A zombie apocalypse is one thing. A volcanic eruption is quite another, for, as the journalist who does a framing voice-over narration for Brooks’ latest puts it, when Mount Rainier popped its cork, “it was the psychological aspect, the hyperbole-fueled hysteria that had ended up killing the most people.” Maybe, but the sasquatches whom the volcano displaced contributed to the statistics, too, if only out of self-defense. Brooks places the epicenter of the Bigfoot war in a high-tech hideaway populated by the kind of people you might find in a Jurassic Park franchise: the schmo who doesn’t know how to do much of anything but tries anyway, the well-intentioned bleeding heart, the know-it-all intellectual who turns out to know the wrong things, the immigrant with a tough backstory and an instinct for survival. Indeed, the novel does double duty as a survival manual, packed full of good advice—for instance, try not to get wounded, for “injury turns you from a giver to a taker. Taking up our resources, our time to care for you.” Brooks presents a case for making room for Bigfoot in the world while peppering his narrative with timely social criticism about bad behavior on the human side of the conflict: The explosion of Rainier might have been better forecast had the president not slashed the budget of the U.S. Geological Survey, leading to “immediate suspension of the National Volcano Early Warning System,” and there’s always someone around looking to monetize the natural disaster and the sasquatch-y onslaught that follows. Brooks is a pro at building suspense even if it plays out in some rather spectacularly yucky episodes, one involving a short spear that takes its name from “the sucking sound of pulling it out of the dead man’s heart and lungs.” Grossness aside, it puts you right there on the scene.

A tasty, if not always tasteful, tale of supernatural mayhem that fans of King and Crichton alike will enjoy.

Pub Date: June 16, 2020

ISBN: 978-1-9848-2678-7

Page Count: 304

Publisher: Del Rey/Ballantine

Review Posted Online: Feb. 10, 2020

Kirkus Reviews Issue: March 1, 2020

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Forget about solving all these crimes; the signal triumph here is (spoiler) the heroine’s survival.


Another sweltering month in Charlotte, another boatload of mysteries past and present for overworked, overstressed forensic anthropologist Temperance Brennan.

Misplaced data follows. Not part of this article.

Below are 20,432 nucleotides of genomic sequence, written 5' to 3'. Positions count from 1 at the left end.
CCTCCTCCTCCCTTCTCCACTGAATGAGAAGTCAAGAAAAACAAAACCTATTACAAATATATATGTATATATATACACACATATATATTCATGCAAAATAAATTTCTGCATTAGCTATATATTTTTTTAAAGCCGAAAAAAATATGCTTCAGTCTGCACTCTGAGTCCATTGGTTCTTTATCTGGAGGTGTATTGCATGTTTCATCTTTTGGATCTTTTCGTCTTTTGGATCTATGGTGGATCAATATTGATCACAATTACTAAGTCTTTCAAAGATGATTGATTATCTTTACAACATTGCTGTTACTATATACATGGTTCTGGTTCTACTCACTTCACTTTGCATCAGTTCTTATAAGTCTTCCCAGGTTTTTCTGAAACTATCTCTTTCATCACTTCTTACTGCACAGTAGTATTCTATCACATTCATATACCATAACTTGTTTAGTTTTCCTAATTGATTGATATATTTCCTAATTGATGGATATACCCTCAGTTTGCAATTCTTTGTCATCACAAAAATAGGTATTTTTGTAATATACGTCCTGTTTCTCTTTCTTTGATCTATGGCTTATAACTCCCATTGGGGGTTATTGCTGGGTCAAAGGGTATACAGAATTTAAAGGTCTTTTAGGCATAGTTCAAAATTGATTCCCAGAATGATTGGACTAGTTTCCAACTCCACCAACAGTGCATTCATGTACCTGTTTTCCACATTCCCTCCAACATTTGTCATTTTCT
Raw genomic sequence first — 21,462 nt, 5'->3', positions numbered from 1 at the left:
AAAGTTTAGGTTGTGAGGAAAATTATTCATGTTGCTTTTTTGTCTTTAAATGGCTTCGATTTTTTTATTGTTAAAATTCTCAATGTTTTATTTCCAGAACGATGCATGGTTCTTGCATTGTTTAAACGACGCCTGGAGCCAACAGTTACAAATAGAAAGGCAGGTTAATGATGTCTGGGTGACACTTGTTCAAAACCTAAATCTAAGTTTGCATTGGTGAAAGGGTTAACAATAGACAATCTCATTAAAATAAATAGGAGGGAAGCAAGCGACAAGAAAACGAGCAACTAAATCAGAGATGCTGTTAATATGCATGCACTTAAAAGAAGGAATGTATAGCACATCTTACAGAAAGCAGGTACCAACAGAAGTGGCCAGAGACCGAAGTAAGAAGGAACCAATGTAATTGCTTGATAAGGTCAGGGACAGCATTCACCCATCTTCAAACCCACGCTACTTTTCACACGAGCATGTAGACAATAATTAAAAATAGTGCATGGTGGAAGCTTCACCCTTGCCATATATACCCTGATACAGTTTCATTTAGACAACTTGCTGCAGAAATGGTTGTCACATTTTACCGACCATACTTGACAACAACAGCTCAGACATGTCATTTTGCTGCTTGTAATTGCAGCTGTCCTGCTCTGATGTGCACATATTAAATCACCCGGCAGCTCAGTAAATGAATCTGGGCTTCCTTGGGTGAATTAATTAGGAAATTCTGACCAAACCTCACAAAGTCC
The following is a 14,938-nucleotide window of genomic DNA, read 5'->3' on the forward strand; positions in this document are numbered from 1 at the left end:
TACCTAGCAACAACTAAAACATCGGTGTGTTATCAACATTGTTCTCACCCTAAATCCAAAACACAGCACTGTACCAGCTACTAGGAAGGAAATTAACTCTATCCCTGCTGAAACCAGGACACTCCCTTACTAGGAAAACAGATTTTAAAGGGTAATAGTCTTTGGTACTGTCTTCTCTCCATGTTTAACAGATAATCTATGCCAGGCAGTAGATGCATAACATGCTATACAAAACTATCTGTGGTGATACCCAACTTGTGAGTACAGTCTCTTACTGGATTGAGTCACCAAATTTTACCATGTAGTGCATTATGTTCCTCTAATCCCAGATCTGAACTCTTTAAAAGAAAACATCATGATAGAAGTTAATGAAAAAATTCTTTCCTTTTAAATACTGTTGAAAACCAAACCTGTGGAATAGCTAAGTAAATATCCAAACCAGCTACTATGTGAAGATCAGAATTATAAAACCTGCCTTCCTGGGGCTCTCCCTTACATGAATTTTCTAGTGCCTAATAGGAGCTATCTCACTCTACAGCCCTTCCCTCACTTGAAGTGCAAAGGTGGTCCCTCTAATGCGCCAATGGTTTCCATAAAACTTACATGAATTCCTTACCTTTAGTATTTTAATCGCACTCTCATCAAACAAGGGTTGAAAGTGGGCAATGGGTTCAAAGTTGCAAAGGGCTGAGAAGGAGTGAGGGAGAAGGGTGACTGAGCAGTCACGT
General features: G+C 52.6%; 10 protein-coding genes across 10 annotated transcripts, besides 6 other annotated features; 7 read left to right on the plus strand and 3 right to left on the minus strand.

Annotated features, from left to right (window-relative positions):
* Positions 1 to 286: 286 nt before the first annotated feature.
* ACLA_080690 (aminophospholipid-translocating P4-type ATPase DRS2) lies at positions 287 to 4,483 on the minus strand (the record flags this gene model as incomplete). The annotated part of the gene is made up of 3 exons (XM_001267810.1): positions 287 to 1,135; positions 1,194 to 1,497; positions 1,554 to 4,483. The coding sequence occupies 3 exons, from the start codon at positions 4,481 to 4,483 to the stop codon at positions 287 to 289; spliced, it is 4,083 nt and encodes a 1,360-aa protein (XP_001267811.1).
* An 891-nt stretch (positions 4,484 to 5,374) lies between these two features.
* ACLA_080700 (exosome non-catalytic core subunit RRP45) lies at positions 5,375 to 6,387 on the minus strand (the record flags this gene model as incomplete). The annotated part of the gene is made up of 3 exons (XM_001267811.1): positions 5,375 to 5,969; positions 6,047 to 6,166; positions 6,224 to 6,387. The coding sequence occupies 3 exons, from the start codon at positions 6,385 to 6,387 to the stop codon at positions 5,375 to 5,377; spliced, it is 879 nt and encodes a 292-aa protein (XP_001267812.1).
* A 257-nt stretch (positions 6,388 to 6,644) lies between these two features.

A week after the night she chases but fails to catch a mysterious trespasser outside her town house, some unknown party texts Tempe four images of a corpse that looks as if it’s been chewed by wild hogs, because it has been. Showboat Medical Examiner Margot Heavner makes it clear that, breaking with her department’s earlier practice (The Bone Collection, 2016, etc.), she has no intention of calling in Tempe as a consultant and promptly identifies the faceless body herself as that of a young Asian man. Nettled by several errors in Heavner’s analysis, and even more by her willingness to share the gory details at a press conference, Tempe launches her own investigation, which is not so much off the books as against the books. Heavner isn’t exactly mollified when Tempe, aided by retired police detective Skinny Slidell and a host of experts, puts a name to the dead man. But the hints of other crimes Tempe’s identification uncovers, particularly crimes against children, spur her on to redouble her efforts despite the new M.E.’s splenetic outbursts. Before he died, it seems, Felix Vodyanov was linked to a passenger ferry that sank in 1994, an even earlier U.S. government project to research biological agents that could control human behavior, the hinky spiritual retreat Sparkling Waters, the dark web site DeepUnder, and the disappearances of at least four schoolchildren, two of whom have also turned up dead. And why on earth was Vodyanov carrying Tempe’s own contact information? The mounting evidence of ever more and ever worse skulduggery will pull Tempe deeper and deeper down what even she sees as a rabbit hole before she confronts a ringleader implicated in “Drugs. Fraud. Breaking and entering. Arson. Kidnapping. How does attempted murder sound?”

Forget about solving all these crimes; the signal triumph here is (spoiler) the heroine’s survival.

Pub Date: March 17, 2020

ISBN: 978-1-9821-3888-2

Page Count: 352

Publisher: Scribner

Review Posted Online: Dec. 23, 2019

Kirkus Reviews Issue: Jan. 15, 2020